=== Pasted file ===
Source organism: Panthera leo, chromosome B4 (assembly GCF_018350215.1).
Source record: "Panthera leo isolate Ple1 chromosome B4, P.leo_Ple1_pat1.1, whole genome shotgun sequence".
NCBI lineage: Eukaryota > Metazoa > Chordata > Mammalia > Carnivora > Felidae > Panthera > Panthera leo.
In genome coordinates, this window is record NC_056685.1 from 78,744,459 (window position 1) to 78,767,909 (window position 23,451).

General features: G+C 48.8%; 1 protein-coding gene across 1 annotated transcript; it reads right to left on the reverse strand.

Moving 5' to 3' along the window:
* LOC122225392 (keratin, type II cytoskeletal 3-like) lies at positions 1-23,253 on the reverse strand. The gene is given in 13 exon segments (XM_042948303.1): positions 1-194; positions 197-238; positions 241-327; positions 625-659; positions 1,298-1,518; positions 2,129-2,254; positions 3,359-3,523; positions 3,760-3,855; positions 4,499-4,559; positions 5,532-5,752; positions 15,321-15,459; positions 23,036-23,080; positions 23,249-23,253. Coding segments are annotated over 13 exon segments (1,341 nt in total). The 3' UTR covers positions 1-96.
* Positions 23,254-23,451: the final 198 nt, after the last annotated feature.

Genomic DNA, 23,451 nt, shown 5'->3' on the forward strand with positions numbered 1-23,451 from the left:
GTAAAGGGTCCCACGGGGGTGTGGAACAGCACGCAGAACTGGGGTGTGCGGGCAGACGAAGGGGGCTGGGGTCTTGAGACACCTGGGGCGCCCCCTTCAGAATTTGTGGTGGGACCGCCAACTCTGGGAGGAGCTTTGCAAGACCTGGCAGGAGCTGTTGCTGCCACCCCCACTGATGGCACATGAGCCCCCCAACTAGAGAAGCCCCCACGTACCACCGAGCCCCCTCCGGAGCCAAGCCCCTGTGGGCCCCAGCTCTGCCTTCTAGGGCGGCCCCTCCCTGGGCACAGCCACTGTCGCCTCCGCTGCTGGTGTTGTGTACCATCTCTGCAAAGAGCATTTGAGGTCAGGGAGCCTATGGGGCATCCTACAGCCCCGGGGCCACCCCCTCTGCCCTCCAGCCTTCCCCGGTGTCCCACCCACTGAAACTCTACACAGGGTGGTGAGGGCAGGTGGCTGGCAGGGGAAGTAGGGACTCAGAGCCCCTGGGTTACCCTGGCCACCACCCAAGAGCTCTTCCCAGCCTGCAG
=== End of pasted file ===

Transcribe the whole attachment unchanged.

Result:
Source organism: Panthera leo, chromosome B4 (assembly GCF_018350215.1).
Source record: "Panthera leo isolate Ple1 chromosome B4, P.leo_Ple1_pat1.1, whole genome shotgun sequence".
NCBI lineage: Eukaryota > Metazoa > Chordata > Mammalia > Carnivora > Felidae > Panthera > Panthera leo.
In genome coordinates, this window is record NC_056685.1 from 78,744,459 (window position 1) to 78,767,909 (window position 23,451).

General features: G+C 48.8%; 1 protein-coding gene across 1 annotated transcript; it reads right to left on the reverse strand.

Moving 5' to 3' along the window:
* LOC122225392 (keratin, type II cytoskeletal 3-like) lies at positions 1-23,253 on the reverse strand. The gene is given in 13 exon segments (XM_042948303.1): positions 1-194; positions 197-238; positions 241-327; positions 625-659; positions 1,298-1,518; positions 2,129-2,254; positions 3,359-3,523; positions 3,760-3,855; positions 4,499-4,559; positions 5,532-5,752; positions 15,321-15,459; positions 23,036-23,080; positions 23,249-23,253. Coding segments are annotated over 13 exon segments (1,341 nt in total). The 3' UTR covers positions 1-96.
* Positions 23,254-23,451: the final 198 nt, after the last annotated feature.

Genomic DNA, 23,451 nt, shown 5'->3' on the forward strand with positions numbered 1-23,451 from the left:
GTAAAGGGTCCCACGGGGGTGTGGAACAGCACGCAGAACTGGGGTGTGCGGGCAGACGAAGGGGGCTGGGGTCTTGAGACACCTGGGGCGCCCCCTTCAGAATTTGTGGTGGGACCGCCAACTCTGGGAGGAGCTTTGCAAGACCTGGCAGGAGCTGTTGCTGCCACCCCCACTGATGGCACATGAGCCCCCCAACTAGAGAAGCCCCCACGTACCACCGAGCCCCCTCCGGAGCCAAGCCCCTGTGGGCCCCAGCTCTGCCTTCTAGGGCGGCCCCTCCCTGGGCACAGCCACTGTCGCCTCCGCTGCTGGTGTTGTGTACCATCTCTGCAAAGAGCATTTGAGGTCAGGGAGCCTATGGGGCATCCTACAGCCCCGGGGCCACCCCCTCTGCCCTCCAGCCTTCCCCGGTGTCCCACCCACTGAAACTCTACACAGGGTGGTGAGGGCAGGTGGCTGGCAGGGGAAGTAGGGACTCAGAGCCCCTGGGTTACCCTGGCCACCACCCAAGAGCTCTTCCCAGCCTGCAG